Telegraph Magazine. Photographed by Paul Massey and interview by Emma Thomas

Featured artist in film by Ray Bird about Porthmeor Studios

Featured in Merian German magazine

Photographed by Max Edelman

Photographed by Andreas Sterzing

Photographed by Gary Treadwell


Coast, BBC One

Subject of Process a film by Stuart Lansdowne


Guardian Artist of the Month

Cover of Guardian Supplement Living on the Edge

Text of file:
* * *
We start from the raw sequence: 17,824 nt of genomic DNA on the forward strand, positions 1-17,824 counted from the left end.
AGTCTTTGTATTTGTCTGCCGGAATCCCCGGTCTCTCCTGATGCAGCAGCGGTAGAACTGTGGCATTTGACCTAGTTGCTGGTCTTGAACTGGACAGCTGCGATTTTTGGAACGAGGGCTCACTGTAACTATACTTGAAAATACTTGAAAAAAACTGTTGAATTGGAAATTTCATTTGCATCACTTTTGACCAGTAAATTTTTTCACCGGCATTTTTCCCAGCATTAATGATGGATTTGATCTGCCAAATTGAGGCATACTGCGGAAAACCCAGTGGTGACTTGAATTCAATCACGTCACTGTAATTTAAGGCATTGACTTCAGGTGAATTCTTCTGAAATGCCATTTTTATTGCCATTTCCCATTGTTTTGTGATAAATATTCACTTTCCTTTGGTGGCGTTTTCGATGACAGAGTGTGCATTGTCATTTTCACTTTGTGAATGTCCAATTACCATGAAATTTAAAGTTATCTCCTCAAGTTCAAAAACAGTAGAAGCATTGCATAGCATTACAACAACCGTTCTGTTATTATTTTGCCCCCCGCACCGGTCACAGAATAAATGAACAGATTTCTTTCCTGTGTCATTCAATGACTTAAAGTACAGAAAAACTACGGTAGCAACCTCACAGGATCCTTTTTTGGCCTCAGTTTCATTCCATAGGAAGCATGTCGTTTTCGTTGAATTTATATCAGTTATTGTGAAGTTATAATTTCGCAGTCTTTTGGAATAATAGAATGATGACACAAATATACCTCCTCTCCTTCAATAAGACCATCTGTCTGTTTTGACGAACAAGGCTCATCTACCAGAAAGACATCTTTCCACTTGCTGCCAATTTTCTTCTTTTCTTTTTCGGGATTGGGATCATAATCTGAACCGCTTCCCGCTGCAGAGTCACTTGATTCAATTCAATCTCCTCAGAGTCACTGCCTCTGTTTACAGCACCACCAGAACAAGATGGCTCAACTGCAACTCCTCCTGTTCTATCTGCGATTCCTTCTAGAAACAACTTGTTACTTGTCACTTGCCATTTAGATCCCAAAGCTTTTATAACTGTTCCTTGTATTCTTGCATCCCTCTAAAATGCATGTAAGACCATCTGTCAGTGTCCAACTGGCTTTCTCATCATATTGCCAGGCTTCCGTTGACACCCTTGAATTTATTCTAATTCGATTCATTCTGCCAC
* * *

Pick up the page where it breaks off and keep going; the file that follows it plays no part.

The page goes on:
Naomi Frears Simon Garfield   Sometimes you may just have to look away. To spend time with the work of Naomi Frears is an overwhelmingly evocative experience, full of open endings and expectations, a period of ambiguous haunting. To say that she makes emotional paintings would be to sell them short: they are psychological explorations, always charged, modestly euphoric. She doesn’t let the viewer off easily, in other words. Something supremely fertile happens in her new collection of work, and while some of the pictures talk directly to the artist’s previous concerns – errant nature, ethereal pleasures, wandering figures in outlying scenery – much is strikingly new: a stronger figurative expressiveness, a toughening of the images in a lusher context. The paintings carry both intensity and serenity, and a clear maturity. You can’t leave this display unaffected or underwhelmed; you may need a break before re-entering the plain world. As befits an artist whose process involves continual overlaying and reconfiguring, there is little straightforward comfort in Frears’s works. The layers are both journeys and realities, atmospheres steadied by concrete houses in a field or rooted landscape. When the figures within them glance at us directly they don’t let much slip. The canvases are sculptural in their depth, and they remain lodged in our memory. But perhaps they have been our memories all along.   Frears occupies what is unquestionably one of the most desirable studios in the world, unless one has hopes of productivity. Looking out through vast windows onto Porthmeor Beach and the Atlantic, it’s St Ives at its holidaying best, and it’s always been a wonder that precisely none of it appears in Frears’s work. Here it is the artist who must look away, although she doesn’t appear to struggle with the manoeuvre. The sea is not a common visitor to her canvas, and nor is cloudless blue; perhaps the storms intrude more often, and the town’s legendary light transmutes to melancholia. Previous occupiers of her studio were headstrong too, not least Francis Bacon, whose brief sojourn is said to have marked a discreet lightening of his work, in hue if not in menace. Away from the beach window there are stauncher stimuli: the pattern of a studio sofa has seeped into a vast amber palette; music seeps in too; and her small sketchbooks are packed with jumping-off points – a bit of airport ceiling, moods from her travels, an engraving in a poetry collection – that are often reconfigured on grander scales in fresh work. The fragments may later merge with personal history, as when a brief sketch of Walt Whitman from a book takes on the guise of her father in British Summertime (JF as WW) and a landscape from elsewhere is rotated to become the bower above his head. The notion of creation by happy accident is a consistent one for Frears, although one shouldn’t mistake this for loose thinking. One of the most strident works on display, Couldn’t Love You More, is a typical amalgamation, and novel in its rare depiction of something so plainly salty. But the two people in the high-sided boat may not be having the best of times, and that denim blue threatens to envelop. And note how the thin paddle and sails combine in their uncertainty. The title comes from a John Martyn song on the radio during creation, while the boat has been extracted from a busy scene of herring boats on an old St Ives postcard. The canvas itself has a bit of previous too, a palimpsest of other creatives: a group of young visiting artists were let loose on it for a while, although their efforts are now entirely hidden. ‘I seem to feel a bit more at ease when things are upside down,’ Frears says. The painting was so much of a departure for her that while she was making it she locked the studio door. Would an intruder ridicule her folly? Or would the bristling unshackled image make a run for it? Her images remain disturbingly present. Recently she told me, ‘I am more attracted to working from a source if I don’t have all the information I need. Quick drawings and parts of images with gaps and unknowns are more interesting for me.’ She had previously reasoned that she was always looking for an edge, an awkwardness to make things right. The potter Edmund de Waal has described similar reevaluations in the paintings of JMW Turner. It is simply what being an artist is about, a constant disruption and reinforcement. ‘The ode on mourning becomes a lyric on spring.’ Frears has the instinct down pat: the soft destructiveness imbued in the creation of the work results in pictures that could never be anything else, or anything less. I’ve experienced these transformations first-hand. A picture that appears to be settled one day is, by the following week, almost unrecognizable. What was once the central concern has become a feint glimpse on one side: a new impression from another source has taken its place. And sometimes the image stays solid but shifts its emphasis: viewed full-on, the woman standing assured in Inlet becomes translucent from either side; flip the title and we’re all let in. The painter’s narrative is not necessarily our own, although Frears once told me that sometimes she thought she was telling the stories in other people’s lives. There is certainly a desolation that sets her human figures apart, but has seclusion ever seemed more inviting? And with all the fluidity and volatility, it is the authority of Frears’s work that shines through. That her solo exhibition somehow resembles a themed group show is testament to the strength of the imagery, at once hefty and weightless, and to the flirtations with adversity so beautifully contained within each piece. Wherever one rests ones eyes there is the muted power of suggestion from an artist with much to say.   Simon Garfield, author of Mauve, Just My Type and Timekeepers. September 2016